The changing leaves in Rock Creek Park and the Redskins fans at FedEx Field are just two signs that autumn has arrived in Washington, DC. From September through November, there are plenty of fun fall activities for everyone, from football games and fall foliage to fun festivals and Thanksgiving feasts. The fall season is also a great time to visit the city as crowds thin a bit and the summer temps start to cool.
Fall means football, and in Washington, DC, die-hard Redskins fans pack the stadium and local sports bars. But our home team isn’t the only game in town.You can bet that DC transplants follow their favorite NFL and college teams at gameday bars throughout the District. You can also head to the Verizon Center for some more fall sports action. Watch Alex Ovechkin and the Washington Capitals pass the puck when the hockey season kicks off. Or, if you’re a fan of the NBA, see John Wall throw dimes to his Wizards teammates.
If you don’t like sitting on the sidelines, DC hosts a number of races in the fall that attract participants from across the country. Lace up your sneakers for the Army Ten-Miler and Marine Corps Marathon, both held annually in October. For something slightly less intense, Cultural Tourism DC hosts WalkingTown DC in early fall, featuring a week’s worth of guided tours in the city.
The pleasant weather makes the fall a perfect time for an outdoor festival. The season brings a number of excuses to celebrate outside. In October, you can rehearse for Thanksgiving with a feast at Taste of DC over Columbus Day weekend. The food, wine, beer and music festival features tastings and dishes from more than 80 of DC’s best restaurants, eateries and food trucks, a Farm-to-Fork zone, and the chance to get up close and personal with local chefs and winemakers.
Globally-minded families will want to check out the Kids Euro Fest. The month-long festival (typically mid-October through mid-November) transforms metro-Washington into a European adventure for children and their families. European culture comes alive through 150 storytelling performances: puppetry, magic, dance, music, circus acts, acrobats, opera and improvisational art. Photogs clamor each fall for FotoWeek DC, a festival highlighting the very best in fine art photography and compelling exhibits.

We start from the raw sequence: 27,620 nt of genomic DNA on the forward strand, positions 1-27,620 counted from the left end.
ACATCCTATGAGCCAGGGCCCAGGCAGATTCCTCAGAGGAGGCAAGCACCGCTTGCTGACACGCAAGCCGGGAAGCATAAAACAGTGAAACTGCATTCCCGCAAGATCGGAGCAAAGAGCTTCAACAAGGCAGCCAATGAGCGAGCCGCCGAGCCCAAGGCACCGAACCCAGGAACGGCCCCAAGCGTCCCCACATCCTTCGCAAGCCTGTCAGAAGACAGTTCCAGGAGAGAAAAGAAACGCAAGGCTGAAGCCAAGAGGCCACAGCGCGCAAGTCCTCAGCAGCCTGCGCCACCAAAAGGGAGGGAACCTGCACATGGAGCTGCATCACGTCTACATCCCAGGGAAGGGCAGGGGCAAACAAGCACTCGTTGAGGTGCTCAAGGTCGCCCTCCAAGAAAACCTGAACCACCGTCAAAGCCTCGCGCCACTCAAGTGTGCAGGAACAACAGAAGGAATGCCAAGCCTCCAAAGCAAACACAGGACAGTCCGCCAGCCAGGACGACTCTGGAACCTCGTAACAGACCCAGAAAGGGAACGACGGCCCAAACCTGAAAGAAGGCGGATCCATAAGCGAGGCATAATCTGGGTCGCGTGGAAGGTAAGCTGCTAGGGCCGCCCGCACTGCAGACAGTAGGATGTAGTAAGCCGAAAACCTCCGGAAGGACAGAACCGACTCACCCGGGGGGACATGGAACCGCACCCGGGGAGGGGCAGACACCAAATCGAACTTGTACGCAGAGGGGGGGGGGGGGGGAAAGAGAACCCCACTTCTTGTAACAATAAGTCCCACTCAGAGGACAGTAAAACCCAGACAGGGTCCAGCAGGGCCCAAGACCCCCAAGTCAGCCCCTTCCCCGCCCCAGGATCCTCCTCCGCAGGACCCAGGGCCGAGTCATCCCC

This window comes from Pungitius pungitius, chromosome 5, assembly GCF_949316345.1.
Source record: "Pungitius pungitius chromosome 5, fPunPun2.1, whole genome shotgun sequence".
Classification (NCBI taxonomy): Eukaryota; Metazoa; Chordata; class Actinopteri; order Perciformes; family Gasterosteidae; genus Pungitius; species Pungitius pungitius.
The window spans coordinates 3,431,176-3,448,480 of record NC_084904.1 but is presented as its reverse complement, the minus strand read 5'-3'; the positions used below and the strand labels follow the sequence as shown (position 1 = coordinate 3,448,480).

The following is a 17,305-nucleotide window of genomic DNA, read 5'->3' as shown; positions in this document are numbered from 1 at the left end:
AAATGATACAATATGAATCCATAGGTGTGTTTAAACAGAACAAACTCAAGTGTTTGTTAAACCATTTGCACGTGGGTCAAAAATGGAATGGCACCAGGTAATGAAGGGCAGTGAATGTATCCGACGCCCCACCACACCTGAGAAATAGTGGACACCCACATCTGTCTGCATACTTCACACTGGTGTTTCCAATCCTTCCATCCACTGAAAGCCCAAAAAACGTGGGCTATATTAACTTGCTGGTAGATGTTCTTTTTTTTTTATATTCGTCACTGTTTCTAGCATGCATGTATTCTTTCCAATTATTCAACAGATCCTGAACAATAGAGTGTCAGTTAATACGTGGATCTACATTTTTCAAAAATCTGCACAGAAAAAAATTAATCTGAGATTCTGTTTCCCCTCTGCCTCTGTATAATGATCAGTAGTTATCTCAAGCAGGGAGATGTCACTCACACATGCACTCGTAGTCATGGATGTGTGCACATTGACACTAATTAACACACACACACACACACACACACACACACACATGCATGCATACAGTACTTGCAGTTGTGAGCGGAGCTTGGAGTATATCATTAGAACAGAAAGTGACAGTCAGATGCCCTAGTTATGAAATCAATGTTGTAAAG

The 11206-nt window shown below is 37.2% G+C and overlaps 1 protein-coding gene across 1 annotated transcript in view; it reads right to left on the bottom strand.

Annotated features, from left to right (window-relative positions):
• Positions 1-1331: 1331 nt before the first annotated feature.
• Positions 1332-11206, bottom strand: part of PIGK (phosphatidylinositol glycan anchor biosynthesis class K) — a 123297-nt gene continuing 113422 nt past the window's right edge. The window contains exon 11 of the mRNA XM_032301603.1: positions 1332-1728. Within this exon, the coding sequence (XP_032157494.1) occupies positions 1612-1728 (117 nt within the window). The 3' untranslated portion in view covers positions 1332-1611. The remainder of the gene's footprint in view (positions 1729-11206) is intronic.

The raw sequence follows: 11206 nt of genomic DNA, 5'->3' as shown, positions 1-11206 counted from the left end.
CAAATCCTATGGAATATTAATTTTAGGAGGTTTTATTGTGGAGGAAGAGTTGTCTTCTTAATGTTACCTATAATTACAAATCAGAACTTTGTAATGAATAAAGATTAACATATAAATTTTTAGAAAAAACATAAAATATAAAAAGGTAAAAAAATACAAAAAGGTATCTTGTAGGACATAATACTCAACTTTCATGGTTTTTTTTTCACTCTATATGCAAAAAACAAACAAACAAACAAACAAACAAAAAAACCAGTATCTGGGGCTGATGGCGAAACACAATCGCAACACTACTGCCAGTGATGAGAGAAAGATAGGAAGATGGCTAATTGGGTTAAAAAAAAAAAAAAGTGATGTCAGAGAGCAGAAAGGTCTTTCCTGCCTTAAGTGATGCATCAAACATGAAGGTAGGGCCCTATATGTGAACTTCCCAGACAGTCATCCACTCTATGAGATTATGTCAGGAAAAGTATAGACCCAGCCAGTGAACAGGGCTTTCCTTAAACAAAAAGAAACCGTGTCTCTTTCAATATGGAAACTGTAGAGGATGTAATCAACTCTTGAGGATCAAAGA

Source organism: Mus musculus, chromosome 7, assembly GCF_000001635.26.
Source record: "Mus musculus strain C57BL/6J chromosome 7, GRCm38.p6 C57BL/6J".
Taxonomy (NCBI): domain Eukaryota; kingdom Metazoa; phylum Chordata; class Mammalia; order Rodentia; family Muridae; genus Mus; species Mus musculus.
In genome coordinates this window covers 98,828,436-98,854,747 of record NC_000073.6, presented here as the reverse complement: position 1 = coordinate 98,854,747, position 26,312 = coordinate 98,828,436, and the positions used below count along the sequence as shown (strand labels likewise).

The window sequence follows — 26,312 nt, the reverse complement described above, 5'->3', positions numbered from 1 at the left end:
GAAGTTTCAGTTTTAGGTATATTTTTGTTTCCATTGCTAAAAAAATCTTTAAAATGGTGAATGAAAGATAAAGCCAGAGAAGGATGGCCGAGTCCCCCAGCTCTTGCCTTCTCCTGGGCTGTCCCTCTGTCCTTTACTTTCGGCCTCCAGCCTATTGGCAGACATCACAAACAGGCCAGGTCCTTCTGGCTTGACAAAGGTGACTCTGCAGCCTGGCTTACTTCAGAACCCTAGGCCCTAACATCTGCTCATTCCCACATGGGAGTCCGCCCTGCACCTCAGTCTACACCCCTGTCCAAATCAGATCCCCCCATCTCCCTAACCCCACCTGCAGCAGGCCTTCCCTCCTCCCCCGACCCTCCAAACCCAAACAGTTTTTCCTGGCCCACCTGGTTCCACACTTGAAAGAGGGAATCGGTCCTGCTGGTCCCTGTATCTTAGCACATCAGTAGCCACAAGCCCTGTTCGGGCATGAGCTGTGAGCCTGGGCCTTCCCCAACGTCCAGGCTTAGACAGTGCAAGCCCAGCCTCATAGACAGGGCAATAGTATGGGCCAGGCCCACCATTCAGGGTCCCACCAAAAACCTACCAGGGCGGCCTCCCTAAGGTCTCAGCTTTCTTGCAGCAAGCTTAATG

Get a spectacular view of the changing leaves in many public spaces, including the National Mall, Rock Creek Park, the National Arboretum, Kenilworth Park and Aquatic Gardens, Tudor Place, Theodore Roosevelt Island and the C&O Canal National Historic Park.
Or, you might consider making it an afternoon at Hillwood Estate, Museum and Gardens with its 13 acres of immaculate grounds and docent-led tours of the mansion’s garden “rooms.” At the U.S. National Arboretum, visitors can view the national tree collection. Spectacular seasonal shows include fall-blooming camellias in late September and flame-colored Japanese maples through mid-October. You may also want to stop in at the U.S. Botanic Garden. In the fall, programs for fans of foliage include guided tours of the grand old tree specimens from around the country and world, plus many official state trees and memorial plantings around the grounds of the nearby U.S. Capitol.
From the scary to the somber, holiday weekends in the fall add another reason to visit the nation’s capital.
Boo! Whether it’s the not-so-scary Boo at the Zoo at the National Zoo or Georgetown’s decidedly adult Nightmare on M Street bar crawl, Washington, DC knows how to scare up a good time. Check out our list of 13 Frightfully Fun Ways to Spend Your Halloween in Washington, DC.
In November, the city recognizes those who have fought for our country with special Veteran’s Day ceremonies at sites across the city, including The Vietnam Veterans Memorial, National World War II Memorial, Navy Memorial and Arlington National Cemetery.
And in November, Washington, DC dishes up Thanksgiving feasts at restaurants in and around the city. Of course, the most famous Presidential Pardon happens in November, when the president officially “pardons” a pair of Thanksgiving turkeys. The lucky birds go on to have a home at George Washington’s Mount Vernon Estate, Museum and Gardens.